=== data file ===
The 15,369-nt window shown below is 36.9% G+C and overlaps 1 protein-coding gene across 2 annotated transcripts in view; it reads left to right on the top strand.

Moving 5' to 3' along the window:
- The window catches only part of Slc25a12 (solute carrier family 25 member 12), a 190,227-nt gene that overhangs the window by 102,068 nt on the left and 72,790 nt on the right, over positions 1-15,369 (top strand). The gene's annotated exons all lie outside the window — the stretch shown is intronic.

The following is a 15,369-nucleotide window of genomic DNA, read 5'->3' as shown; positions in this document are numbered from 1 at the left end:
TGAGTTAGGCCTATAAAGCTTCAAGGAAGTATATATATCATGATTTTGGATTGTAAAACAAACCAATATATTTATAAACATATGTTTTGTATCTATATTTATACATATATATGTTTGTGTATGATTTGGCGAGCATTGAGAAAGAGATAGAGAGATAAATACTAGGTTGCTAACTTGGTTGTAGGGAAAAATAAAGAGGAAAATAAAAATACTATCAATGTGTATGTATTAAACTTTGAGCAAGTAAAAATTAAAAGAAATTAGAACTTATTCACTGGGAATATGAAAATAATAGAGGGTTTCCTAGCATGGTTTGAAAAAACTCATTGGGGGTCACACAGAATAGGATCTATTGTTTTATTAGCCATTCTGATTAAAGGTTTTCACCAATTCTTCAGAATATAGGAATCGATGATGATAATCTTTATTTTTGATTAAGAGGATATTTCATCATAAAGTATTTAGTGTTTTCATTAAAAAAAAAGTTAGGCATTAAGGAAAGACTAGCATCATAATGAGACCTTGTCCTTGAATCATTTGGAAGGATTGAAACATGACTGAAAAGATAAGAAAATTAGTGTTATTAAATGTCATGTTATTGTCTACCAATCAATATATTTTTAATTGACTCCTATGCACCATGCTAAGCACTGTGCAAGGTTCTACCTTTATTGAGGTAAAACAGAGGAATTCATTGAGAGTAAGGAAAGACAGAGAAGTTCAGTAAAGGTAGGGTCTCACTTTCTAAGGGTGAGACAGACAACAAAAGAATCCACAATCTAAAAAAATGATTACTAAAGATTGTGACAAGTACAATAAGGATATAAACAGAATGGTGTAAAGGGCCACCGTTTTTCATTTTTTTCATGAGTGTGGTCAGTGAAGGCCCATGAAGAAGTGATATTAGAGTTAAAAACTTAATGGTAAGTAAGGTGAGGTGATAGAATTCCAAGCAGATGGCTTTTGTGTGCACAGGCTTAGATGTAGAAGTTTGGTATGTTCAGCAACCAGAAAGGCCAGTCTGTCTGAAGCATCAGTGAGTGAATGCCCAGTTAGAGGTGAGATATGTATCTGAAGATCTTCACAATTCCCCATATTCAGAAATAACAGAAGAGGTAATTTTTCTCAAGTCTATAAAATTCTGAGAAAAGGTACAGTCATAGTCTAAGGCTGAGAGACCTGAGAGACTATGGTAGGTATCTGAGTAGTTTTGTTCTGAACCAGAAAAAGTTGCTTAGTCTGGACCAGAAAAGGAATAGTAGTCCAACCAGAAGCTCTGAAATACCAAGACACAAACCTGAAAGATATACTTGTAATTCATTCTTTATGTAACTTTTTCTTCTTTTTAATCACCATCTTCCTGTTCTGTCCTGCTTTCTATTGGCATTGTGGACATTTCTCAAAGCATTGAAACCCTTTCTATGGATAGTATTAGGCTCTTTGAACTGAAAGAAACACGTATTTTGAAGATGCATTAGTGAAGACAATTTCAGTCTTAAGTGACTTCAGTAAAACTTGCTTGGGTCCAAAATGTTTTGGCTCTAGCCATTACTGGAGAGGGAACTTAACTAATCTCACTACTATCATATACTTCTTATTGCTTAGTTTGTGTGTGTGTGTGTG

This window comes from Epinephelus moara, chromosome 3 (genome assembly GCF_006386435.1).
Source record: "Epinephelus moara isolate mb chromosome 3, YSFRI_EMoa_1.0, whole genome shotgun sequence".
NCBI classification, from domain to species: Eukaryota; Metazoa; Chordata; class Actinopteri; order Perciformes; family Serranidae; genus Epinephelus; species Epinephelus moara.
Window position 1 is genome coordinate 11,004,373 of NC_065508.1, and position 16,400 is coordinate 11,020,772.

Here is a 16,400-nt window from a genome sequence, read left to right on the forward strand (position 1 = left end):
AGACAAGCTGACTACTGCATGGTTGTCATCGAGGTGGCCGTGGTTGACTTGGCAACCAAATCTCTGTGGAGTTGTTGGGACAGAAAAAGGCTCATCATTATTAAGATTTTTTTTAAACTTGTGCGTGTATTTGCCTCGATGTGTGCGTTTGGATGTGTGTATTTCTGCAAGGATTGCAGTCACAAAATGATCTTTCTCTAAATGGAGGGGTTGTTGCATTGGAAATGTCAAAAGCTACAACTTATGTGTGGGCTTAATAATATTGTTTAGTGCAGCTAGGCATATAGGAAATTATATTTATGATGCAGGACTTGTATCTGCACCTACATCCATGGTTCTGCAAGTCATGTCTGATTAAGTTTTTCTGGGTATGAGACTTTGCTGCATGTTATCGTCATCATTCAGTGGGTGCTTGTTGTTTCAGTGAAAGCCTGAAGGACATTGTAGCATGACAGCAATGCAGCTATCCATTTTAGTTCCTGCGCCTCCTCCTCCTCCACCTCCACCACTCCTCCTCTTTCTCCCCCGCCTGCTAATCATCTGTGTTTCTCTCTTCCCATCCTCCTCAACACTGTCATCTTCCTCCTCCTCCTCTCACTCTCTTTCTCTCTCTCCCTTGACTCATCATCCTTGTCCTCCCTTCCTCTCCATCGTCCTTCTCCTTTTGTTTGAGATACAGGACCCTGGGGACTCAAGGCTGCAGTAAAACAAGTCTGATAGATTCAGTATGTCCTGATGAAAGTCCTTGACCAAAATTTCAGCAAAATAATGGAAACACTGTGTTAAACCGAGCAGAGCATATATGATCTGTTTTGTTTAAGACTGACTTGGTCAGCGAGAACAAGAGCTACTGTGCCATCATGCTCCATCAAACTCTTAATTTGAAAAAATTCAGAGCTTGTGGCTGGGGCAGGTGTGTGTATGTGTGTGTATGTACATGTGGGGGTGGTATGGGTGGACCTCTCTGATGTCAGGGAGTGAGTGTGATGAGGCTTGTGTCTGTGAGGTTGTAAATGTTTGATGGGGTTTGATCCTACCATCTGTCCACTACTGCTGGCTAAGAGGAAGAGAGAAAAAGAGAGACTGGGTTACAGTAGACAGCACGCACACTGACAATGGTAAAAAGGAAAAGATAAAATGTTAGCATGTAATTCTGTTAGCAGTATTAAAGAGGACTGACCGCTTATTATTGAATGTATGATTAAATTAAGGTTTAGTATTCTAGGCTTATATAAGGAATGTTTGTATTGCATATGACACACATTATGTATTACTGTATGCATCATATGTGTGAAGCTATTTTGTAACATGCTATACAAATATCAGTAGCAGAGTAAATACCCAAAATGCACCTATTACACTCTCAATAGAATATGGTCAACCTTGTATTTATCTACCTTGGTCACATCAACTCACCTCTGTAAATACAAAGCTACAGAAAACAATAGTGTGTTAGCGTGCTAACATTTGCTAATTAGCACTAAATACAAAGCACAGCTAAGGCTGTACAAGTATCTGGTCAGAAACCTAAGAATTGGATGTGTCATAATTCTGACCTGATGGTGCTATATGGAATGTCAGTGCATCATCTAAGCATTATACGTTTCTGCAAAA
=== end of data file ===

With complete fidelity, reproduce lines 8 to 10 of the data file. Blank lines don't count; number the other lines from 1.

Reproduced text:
NCBI classification, from domain to species: Eukaryota; Metazoa; Chordata; class Actinopteri; order Perciformes; family Serranidae; genus Epinephelus; species Epinephelus moara.
Window position 1 is genome coordinate 11,004,373 of NC_065508.1, and position 16,400 is coordinate 11,020,772.

Here is a 16,400-nt window from a genome sequence, read left to right on the forward strand (position 1 = left end):